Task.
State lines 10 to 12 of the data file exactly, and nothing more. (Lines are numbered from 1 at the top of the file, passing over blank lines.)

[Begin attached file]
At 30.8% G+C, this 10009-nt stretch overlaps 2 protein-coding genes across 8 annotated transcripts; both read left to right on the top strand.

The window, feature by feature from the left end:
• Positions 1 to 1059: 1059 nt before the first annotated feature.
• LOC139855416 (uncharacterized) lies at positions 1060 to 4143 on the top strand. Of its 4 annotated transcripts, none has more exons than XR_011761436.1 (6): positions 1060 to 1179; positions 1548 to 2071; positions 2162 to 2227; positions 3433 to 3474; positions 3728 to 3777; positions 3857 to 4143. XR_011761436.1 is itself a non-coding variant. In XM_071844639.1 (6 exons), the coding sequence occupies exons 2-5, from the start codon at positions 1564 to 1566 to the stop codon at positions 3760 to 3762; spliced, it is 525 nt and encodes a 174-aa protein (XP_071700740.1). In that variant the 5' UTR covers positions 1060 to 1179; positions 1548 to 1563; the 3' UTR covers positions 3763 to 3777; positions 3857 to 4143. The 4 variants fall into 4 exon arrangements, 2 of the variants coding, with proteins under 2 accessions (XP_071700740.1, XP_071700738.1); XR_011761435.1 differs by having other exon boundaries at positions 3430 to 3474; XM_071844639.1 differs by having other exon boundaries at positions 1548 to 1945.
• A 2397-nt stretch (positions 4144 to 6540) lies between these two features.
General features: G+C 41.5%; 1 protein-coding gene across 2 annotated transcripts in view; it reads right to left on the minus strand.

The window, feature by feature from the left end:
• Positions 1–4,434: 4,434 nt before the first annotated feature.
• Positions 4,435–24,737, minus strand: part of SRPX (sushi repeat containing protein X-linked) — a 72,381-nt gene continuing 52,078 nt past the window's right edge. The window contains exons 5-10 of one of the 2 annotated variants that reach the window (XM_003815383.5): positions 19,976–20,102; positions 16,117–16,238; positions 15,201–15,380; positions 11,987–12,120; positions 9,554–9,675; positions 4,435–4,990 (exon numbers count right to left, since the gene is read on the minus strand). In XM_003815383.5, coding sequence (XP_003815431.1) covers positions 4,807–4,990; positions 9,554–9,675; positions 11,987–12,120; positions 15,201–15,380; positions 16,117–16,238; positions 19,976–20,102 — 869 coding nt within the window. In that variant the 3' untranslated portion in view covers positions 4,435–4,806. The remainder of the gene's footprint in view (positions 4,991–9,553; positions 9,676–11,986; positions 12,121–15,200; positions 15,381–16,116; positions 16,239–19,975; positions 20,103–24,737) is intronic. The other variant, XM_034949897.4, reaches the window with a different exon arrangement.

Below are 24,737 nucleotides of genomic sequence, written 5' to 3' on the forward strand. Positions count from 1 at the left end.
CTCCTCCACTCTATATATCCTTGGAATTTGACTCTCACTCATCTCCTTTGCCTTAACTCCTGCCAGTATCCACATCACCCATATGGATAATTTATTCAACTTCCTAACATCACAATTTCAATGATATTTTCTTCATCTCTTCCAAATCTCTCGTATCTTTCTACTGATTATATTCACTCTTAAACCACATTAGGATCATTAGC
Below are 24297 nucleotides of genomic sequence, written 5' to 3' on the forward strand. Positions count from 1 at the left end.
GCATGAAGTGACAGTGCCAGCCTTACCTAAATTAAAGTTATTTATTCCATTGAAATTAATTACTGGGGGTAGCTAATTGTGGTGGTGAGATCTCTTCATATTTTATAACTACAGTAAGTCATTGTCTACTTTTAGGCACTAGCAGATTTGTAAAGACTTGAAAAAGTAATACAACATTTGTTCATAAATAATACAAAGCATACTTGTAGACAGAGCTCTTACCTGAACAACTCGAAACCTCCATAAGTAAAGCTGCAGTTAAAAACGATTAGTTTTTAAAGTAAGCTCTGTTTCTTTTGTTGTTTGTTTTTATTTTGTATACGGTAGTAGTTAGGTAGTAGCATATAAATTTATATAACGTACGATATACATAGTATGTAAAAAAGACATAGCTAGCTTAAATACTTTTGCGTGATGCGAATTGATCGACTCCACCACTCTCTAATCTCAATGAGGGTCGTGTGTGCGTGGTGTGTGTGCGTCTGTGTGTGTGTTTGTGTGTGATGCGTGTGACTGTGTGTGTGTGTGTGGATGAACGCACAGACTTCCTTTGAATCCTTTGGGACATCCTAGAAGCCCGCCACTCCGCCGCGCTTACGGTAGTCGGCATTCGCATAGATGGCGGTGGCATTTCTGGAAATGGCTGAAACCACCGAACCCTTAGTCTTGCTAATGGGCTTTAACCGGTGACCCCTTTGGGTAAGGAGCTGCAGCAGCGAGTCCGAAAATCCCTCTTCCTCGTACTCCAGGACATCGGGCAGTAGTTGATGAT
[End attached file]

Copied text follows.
Below are 24,737 nucleotides of genomic sequence, written 5' to 3' on the forward strand. Positions count from 1 at the left end.
CTCCTCCACTCTATATATCCTTGGAATTTGACTCTCACTCATCTCCTTTGCCTTAACTCCTGCCAGTATCCACATCACCCATATGGATAATTTATTCAACTTCCTAACATCACAATTTCAATGATATTTTCTTCATCTCTTCCAAATCTCTCGTATCTTTCTACTGATTATATTCACTCTTAAACCACATTAGGATCATTAGC
Below are 24297 nucleotides of genomic sequence, written 5' to 3' on the forward strand. Positions count from 1 at the left end.